Wednesday, October 30, 2019

Pioneer Girl (The Annotated Autobiography) - Laura Ingalls Wilder (Pamela Smith Hill - Editor)


Pioneer Girl: The Annotated AutobiographyPioneer Girl: The Annotated Autobiography by Laura Ingalls Wilder
My rating: 5 of 5 stars

I am a long-time Little House fan. Not the show but definitely the books. Since early elementary school (I'm now in my 40's). So a long time. And I've lost track of how many times I've read the original series or how many add on books, adaptations for younger children, etc. I've written.
While it took me what felt like an eternity to read this book, it was absolutely worth it. And, as way of excuse, one of the reasons it took me so long was because the book itself is a rather large format. I couldn't just chuck it in my bag and head out, reading it in the nooks and crannies of my day.
Anyway, enough about me. Wilder wrote Pioneer Girl to be an adult book of growing up in the ever expanding western territories of the United States. It went to several agents and through multiple revisions, but was never actually published. However, Wilder pulled heavily from this memoir text to develop her iconic, historical fiction(ish) stories for children. It was so interesting to see where it all began from.
This annotated version was especially interesting because the abundant annotations added so much understanding, context, and clarification.
Now I'm just going to go back to kicking myself that I decided against the Herbert Hoover Presidential Library a few weeks ago when I was in Iowa City. I was right there on the grounds but didn't know that's where the original manuscript of Pioneer Girl is housed until I read this book.

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The Enchanted Hour: The Miraculous Power of Reading Aloud in the Age of Distraction - Meghan Cox Gurdon


The Enchanted Hour: The Miraculous Power of Reading Aloud in the Age of DistractionThe Enchanted Hour: The Miraculous Power of Reading Aloud in the Age of Distraction by Meghan Cox Gurdon
My rating: 4 of 5 stars

I enjoy books about books and reading books about reading and reading aloud. So this one is right up my alley. I learned many new vocabulary words myself reading this book, like the book states the children you read to will if you read aloud to them. Some of the stats and studies weren't great as far as having incredibly small sample sets, etc. But, like a normal human, I can ignore that if I really support whatever those small studies are purporting. :)
Anyway, great book about reading aloud. Not just to children but to tweens, teens, spouses, aging adults, dogs. Basically anyone. It doesn't address reading to your plants, but I imagine that wouldn't hurt either.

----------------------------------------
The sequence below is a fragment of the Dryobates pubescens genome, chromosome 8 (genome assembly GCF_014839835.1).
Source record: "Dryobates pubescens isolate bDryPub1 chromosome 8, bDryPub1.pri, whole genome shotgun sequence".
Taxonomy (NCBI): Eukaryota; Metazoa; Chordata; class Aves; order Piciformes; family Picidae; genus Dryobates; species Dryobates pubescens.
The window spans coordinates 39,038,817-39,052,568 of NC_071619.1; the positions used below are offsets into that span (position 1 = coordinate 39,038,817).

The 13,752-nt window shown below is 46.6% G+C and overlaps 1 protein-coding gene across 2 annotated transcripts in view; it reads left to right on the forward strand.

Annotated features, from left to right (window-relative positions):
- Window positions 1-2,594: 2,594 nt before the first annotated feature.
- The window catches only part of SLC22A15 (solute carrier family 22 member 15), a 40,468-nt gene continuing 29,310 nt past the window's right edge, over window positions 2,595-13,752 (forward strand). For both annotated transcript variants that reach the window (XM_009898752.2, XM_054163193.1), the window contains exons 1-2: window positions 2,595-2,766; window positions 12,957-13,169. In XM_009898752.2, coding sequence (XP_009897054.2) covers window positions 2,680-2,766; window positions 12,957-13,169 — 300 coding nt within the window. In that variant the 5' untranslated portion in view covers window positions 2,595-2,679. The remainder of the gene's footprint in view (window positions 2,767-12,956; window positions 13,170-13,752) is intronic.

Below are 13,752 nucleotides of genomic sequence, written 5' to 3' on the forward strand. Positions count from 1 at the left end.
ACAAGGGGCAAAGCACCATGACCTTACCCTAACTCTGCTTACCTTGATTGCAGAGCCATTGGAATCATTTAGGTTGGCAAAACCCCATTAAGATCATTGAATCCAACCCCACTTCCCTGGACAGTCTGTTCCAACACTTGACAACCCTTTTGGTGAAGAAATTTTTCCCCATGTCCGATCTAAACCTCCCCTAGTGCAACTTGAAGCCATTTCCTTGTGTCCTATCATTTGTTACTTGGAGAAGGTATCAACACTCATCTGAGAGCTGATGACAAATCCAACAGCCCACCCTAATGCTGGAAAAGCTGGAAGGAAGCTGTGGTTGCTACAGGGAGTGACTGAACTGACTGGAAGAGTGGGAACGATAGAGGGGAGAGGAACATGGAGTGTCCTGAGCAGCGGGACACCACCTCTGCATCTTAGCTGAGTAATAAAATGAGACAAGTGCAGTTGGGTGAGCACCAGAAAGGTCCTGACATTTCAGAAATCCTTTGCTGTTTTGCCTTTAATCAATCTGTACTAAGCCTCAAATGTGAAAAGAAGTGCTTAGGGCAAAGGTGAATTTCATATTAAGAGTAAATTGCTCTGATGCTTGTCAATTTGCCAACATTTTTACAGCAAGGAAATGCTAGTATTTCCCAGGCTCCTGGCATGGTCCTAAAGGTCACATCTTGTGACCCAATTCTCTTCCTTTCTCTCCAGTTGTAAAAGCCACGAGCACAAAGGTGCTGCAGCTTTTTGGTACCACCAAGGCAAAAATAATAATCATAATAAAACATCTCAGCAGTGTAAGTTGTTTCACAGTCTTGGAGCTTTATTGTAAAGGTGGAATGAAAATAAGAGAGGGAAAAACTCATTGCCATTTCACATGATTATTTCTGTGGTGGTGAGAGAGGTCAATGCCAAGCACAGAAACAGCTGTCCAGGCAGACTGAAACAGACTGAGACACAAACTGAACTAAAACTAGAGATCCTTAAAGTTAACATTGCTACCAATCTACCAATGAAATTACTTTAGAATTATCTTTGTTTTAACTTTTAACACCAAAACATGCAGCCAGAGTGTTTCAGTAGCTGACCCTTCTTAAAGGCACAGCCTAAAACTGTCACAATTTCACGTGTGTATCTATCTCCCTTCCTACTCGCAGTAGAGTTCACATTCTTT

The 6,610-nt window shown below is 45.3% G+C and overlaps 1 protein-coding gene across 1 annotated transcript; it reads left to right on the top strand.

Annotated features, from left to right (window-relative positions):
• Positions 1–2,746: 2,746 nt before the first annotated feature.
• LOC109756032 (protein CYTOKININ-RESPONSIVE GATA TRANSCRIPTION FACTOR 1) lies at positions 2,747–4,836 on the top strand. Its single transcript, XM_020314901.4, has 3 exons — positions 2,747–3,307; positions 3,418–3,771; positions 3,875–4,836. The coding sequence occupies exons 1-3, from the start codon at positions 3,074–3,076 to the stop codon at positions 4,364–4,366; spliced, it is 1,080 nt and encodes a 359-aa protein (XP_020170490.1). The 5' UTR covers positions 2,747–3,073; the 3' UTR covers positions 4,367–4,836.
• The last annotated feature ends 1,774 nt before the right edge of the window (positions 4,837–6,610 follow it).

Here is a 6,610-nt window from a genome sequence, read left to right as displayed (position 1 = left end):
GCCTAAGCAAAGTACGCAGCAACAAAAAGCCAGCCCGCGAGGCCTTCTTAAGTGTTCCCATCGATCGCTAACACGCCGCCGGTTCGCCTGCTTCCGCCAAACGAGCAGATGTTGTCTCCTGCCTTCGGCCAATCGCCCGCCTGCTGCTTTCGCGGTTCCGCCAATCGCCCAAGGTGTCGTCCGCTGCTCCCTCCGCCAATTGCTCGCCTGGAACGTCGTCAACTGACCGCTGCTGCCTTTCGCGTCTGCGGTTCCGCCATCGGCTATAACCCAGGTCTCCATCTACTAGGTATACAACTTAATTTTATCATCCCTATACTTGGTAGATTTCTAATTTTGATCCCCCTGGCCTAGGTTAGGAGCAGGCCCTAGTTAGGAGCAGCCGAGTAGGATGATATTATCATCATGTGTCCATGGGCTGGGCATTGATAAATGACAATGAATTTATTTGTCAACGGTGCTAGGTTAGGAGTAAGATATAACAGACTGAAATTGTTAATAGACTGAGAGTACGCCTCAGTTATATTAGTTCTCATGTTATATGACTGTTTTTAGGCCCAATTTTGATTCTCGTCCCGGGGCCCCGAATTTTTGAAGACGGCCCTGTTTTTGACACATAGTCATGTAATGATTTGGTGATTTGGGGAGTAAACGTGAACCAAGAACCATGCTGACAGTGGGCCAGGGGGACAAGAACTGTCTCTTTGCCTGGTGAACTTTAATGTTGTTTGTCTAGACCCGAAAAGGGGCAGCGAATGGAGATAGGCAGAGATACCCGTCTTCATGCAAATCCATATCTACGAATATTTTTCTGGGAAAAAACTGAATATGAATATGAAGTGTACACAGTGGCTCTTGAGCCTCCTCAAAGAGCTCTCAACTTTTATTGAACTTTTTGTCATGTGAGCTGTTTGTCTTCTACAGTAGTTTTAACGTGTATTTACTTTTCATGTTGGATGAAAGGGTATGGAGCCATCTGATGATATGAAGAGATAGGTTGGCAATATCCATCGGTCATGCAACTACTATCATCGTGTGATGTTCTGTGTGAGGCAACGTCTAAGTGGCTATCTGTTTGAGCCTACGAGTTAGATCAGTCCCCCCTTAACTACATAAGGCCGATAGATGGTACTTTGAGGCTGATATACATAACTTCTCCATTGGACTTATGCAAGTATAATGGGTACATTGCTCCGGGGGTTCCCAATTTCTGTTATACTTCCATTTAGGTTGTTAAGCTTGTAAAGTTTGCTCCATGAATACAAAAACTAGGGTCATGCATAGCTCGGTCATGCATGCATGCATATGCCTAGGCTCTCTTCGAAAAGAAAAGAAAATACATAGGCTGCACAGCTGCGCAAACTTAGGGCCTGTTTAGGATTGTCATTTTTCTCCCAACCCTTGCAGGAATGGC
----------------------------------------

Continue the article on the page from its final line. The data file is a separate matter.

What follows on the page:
Two extensive book lists in back: one of the books mentioned in the text and another of additional books. Now I just need to get more consistent on reading aloud to my little people more than just a quick picture book at bedtime.

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Thursday, October 17, 2019

Wednesday, October 2, 2019

The Rest of the Story - Sarah Dessen


The Rest of the StoryThe Rest of the Story by Sarah Dessen
My rating: 3 of 5 stars

Emma Saylor unexpectedly has to spend three weeks with her maternal grandmother and extended family, somewhere she hasn't been and people she hasn't seen since she was four. Once there, she realizes the opportunity to learn more about her mother and even herself.

Not my favorite of Sarah Dessen's novels. I actually have been waffling between 2 and 3 stars for this one. I think there were just several typos and so many contradictions in small and big things - including timelines - that each time it interrupted my enjoyment of the story itself. And those kinds of editing issues are just not something I expect in her books. Also, there were SO. MANY. CHARACTERS to keep up with. I think by the end I mostly remembered who was who and how they fit in. But the first half was tough going. The way her dad just changed so much at the end was a bit of a stretch for me.

Underage drinking was pretty consistently present but not always in a positive light.

I still liked the premise of the story and several of the characters. I just feel it could have been better executed.

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Monday, September 30, 2019

Cilka's Journey - Heather Morris


Cilka's JourneyCilka's Journey by Heather Morris
My rating: 4 of 5 stars

Cilka's Journey can be read as a sequel to The Tattooist of Auschwitz or as a stand-alone. I haven't read The Tattooist yet, although it's been on my TBR list for quite some time. So, thanks to NetGalley and the publisher, I read this book as a stand-alone. There are some mentions of characters from The Tattooist, and my understanding is that the author received a lot of her information on Cilka from Lale and Gita in that book. However, I didn't feel lost or like I was missing information in any way from not having read that book.